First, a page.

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Jewish World Review
August 9, 2007
/ 25 Menachem-Av, 5767
Woodstock today and in 2008
The infallible Washington Times reports that up for sale is one of the most famous scenes of infantilism in the 20th century: "Woodstock." Actually what is on the block is the late Max Yasgur's farm in Bethel, N.Y., 38 acres of which were used for the 1969 Woodstock music festival that hagiographers of the "1960s Generation" have ever since boomed as a pivotal event in American history.
Such rock singers as Jimi Hendrix and Richie Havens got together before a stupefied crowd of 500,000 eternal children to sing of peace, freedom and mind-numbing substances, even the feeble of which have now been shown to be extremely deleterious to intellect and spirit. Better it would be to inhale Marlboros than to fool with the proscribed substances that eventually killed or demented many of the singers and attendees in that famous field.
As for "peace and freedom," wars have continued and the specific war that the troubadours of Woodstock had in mind ended only when our Democratic-controlled Congress broke an American pledge to send support to embattled South Vietnamese forces. The North Vietnamese Communists beat them. Even today, 38 years after Woodstock, there is no freedom in Vietnam. In fact, the only areas of the world that have been liberated since 1969 have been liberated by pressure from the American government and, in some instances, the valor of our splendid military. Drunk and disorderly rockers never pacified any region I know of, and many have lived irritable and belligerent lives, leaving children and other loved ones in a hell of a mess.
Twenty or so years after Woodstock, I was invited to appear with participants from the Woodstock revels to recall what it was all like for a network TV show called, as I recall, "Summer Sunday USA." I went along with my friend, the writer Roger Kaplan, who years before had been an SDS radical but was by then a contented supporter of Ronald Reagan. The show's producers recognized that I had not participated in Woodstock but was rather a critic of that 1969 absurdity. I was a conservative member of the 1960s generation and might be expected to provide balance to the left-wingers' reveries.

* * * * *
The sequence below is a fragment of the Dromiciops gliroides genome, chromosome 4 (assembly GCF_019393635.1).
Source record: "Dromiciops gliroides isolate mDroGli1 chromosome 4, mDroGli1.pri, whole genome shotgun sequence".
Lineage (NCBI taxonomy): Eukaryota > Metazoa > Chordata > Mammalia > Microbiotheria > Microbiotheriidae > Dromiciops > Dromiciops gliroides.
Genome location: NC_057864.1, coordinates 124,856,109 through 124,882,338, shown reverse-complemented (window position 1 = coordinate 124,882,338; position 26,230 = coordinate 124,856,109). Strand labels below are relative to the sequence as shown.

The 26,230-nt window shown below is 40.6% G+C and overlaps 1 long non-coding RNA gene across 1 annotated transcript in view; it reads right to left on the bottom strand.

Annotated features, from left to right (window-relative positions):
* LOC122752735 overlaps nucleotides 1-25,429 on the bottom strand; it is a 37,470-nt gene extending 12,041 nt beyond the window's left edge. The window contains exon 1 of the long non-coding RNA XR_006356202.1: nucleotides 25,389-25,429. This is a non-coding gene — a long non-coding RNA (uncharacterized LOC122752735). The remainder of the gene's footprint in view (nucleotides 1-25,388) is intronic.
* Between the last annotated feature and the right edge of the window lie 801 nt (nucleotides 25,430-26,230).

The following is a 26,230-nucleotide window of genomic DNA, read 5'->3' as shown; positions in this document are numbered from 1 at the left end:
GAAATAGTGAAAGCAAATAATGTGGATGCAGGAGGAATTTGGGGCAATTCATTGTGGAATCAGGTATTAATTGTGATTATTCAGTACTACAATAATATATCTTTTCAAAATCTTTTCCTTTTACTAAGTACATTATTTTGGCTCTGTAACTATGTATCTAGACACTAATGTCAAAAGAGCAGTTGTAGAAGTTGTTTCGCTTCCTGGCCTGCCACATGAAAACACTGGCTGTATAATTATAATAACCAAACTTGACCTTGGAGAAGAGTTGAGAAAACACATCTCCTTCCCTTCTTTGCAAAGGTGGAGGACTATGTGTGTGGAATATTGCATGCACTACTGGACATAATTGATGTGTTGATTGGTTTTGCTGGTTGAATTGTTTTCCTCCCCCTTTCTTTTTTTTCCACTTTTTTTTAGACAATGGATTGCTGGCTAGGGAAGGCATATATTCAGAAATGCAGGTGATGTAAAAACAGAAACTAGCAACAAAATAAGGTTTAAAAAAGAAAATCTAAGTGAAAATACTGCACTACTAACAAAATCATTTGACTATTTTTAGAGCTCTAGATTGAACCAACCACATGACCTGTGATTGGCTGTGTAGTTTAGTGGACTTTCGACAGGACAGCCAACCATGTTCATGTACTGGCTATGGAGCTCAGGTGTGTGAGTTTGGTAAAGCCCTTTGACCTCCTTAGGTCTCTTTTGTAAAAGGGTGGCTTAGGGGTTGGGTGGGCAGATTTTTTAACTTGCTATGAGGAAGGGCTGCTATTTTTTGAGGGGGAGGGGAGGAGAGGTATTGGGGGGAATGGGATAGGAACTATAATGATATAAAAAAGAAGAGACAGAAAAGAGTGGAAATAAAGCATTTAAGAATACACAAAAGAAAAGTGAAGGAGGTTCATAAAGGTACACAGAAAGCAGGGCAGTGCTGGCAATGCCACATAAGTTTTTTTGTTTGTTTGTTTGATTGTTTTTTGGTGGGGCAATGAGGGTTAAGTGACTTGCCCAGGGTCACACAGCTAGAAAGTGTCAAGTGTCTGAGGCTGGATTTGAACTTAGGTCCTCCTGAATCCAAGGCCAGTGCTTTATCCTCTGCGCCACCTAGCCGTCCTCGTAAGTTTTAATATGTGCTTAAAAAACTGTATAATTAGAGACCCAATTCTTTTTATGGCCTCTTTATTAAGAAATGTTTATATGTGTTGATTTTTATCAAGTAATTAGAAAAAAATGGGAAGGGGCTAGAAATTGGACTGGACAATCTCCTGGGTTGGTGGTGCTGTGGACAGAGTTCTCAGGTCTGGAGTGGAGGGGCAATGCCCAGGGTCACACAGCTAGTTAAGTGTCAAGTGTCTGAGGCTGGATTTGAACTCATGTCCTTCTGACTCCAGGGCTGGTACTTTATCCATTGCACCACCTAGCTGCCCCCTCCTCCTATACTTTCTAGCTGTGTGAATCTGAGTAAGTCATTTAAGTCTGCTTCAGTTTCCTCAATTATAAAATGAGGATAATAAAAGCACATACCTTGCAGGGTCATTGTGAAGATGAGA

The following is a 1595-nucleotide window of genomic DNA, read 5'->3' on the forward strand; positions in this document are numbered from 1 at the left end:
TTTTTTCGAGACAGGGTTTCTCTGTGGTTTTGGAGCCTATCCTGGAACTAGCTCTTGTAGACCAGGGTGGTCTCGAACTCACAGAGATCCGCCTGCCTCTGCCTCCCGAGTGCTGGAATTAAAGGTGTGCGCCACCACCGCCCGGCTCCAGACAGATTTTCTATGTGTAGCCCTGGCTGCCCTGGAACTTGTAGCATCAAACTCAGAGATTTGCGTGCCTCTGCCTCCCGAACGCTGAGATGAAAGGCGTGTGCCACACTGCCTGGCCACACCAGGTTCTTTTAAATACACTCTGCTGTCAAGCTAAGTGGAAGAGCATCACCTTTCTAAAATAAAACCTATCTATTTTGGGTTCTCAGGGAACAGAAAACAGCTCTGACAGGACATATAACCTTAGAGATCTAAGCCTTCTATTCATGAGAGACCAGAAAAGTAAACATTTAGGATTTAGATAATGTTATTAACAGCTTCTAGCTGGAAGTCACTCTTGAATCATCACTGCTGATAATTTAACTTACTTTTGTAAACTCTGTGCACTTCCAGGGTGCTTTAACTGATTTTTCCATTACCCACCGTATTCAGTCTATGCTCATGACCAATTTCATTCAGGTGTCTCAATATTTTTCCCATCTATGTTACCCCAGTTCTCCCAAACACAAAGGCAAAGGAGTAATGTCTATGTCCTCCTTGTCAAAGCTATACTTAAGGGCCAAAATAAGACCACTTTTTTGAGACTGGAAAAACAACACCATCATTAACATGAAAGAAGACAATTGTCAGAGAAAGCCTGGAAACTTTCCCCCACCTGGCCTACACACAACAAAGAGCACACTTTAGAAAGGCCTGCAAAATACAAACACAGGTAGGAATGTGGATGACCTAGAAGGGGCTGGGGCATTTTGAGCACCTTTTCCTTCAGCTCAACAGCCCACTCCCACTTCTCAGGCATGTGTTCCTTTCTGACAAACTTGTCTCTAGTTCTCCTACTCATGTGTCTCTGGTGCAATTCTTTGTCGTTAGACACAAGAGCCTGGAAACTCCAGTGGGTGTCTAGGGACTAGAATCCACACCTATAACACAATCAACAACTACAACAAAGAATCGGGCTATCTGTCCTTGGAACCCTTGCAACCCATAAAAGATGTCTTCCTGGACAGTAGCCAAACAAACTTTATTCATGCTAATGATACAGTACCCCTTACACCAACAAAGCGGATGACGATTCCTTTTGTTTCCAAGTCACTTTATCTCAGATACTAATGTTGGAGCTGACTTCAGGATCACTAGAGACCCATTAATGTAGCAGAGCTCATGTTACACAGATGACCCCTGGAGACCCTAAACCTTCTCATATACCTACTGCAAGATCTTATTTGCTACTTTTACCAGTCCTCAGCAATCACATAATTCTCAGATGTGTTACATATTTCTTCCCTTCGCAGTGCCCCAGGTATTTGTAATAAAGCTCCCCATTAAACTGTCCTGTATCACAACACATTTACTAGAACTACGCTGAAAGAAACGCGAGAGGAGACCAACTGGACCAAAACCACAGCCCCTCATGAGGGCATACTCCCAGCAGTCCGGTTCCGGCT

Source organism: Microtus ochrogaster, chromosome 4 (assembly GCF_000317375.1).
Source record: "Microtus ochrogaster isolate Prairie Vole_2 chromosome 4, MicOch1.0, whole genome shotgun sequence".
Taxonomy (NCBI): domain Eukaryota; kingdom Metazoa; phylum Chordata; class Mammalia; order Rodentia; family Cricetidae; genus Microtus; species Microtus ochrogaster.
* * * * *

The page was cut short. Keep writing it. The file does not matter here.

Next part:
On a stage with among other nostalgists an ex-Black Panther and William Kunstler, the radical lawyer, I elicited shock by saying that all the left-wing rockers of the 1960s generation had ever produced "was an increase in petty crime and a spike in drug addiction and venereal disease." My fellow panel members were shocked but not particularly effective in rebuttal.
One of the reasons for their weak rebuttal was that I was right and they were
wrong in their melancholy boasts about that great summertime event of so many years ago. Another reason was that most of my colleagues had been downing matutinal beers as they blubbered (in what passed for the greenroom before the show) about their great days. And finally, they were all pretty much over the hill and quietly selling out to what they once called "the Establishment." My ex-Black Panther colleague was morose because the company planning to publish his book of down-home barbecue recipes was insisting that the recipes contain lower-salt contents. I am not joking. And Kunstler was his usual deceitful self. After our show, he wrote a letter to the editor of a major newspaper dismissing my criticism and adding that I had arrived at the show in a typical right-wing conveyance, a limousine. Actually we all probably arrived in limousines. The network provided the cars for the long trip to Woodstock from Manhattan.
As I have been noting of late, the aging 1960s generation divided as it has always been by its left wing and right wing is now facing its political swan song. The Republicans and the Democrats probably will nominate members of this generation to battle in 2008 one more time. During the years since 1980, when President Reagan introduced the young 1960s conservatives and their policies into government, the presidency has shifted pretty much back (to the Clintons) and forth (to the Bush administration). Now the face-off is on again, probably with Hillary opposing Rudy. It will be a bitter campaign with many interesting aspects. My favorite is this: Hillary and the 1960s left-wingers have had to shift their politics to the middle. Rudy and the 1960s right-wingers have not had to shift their politics much at all. From the Reagan administration on, the middle has been created by modern American conservatism. Hillary and her 1960s cohorts call us "the extreme right," even as she adjusts her politics to appear more like ours.
That brings to mind another characteristic of the 1960s left wing: Its members always have been phonies.
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